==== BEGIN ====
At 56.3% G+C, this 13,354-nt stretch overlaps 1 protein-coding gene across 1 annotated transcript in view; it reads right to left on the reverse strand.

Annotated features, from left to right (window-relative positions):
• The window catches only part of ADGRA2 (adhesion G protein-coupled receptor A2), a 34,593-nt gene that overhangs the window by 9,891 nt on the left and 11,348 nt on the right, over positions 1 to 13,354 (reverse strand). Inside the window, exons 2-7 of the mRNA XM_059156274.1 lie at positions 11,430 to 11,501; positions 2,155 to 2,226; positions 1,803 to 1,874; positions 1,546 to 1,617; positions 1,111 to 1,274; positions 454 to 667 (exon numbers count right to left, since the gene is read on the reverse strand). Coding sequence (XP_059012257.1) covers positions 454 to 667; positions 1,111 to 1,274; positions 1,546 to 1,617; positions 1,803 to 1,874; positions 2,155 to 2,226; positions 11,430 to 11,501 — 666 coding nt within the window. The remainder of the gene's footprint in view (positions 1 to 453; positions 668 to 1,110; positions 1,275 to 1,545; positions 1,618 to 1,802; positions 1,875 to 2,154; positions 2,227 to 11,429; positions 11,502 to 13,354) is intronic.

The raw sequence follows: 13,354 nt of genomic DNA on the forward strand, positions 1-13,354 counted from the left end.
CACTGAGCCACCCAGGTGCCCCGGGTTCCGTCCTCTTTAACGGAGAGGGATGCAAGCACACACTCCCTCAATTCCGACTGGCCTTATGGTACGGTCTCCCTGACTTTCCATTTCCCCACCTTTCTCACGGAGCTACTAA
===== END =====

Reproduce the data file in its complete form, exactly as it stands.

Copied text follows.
At 56.3% G+C, this 13,354-nt stretch overlaps 1 protein-coding gene across 1 annotated transcript in view; it reads right to left on the reverse strand.

Annotated features, from left to right (window-relative positions):
• The window catches only part of ADGRA2 (adhesion G protein-coupled receptor A2), a 34,593-nt gene that overhangs the window by 9,891 nt on the left and 11,348 nt on the right, over positions 1 to 13,354 (reverse strand). Inside the window, exons 2-7 of the mRNA XM_059156274.1 lie at positions 11,430 to 11,501; positions 2,155 to 2,226; positions 1,803 to 1,874; positions 1,546 to 1,617; positions 1,111 to 1,274; positions 454 to 667 (exon numbers count right to left, since the gene is read on the reverse strand). Coding sequence (XP_059012257.1) covers positions 454 to 667; positions 1,111 to 1,274; positions 1,546 to 1,617; positions 1,803 to 1,874; positions 2,155 to 2,226; positions 11,430 to 11,501 — 666 coding nt within the window. The remainder of the gene's footprint in view (positions 1 to 453; positions 668 to 1,110; positions 1,275 to 1,545; positions 1,618 to 1,802; positions 1,875 to 2,154; positions 2,227 to 11,429; positions 11,502 to 13,354) is intronic.

The raw sequence follows: 13,354 nt of genomic DNA on the forward strand, positions 1-13,354 counted from the left end.
CACTGAGCCACCCAGGTGCCCCGGGTTCCGTCCTCTTTAACGGAGAGGGATGCAAGCACACACTCCCTCAATTCCGACTGGCCTTATGGTACGGTCTCCCTGACTTTCCATTTCCCCACCTTTCTCACGGAGCTACTAA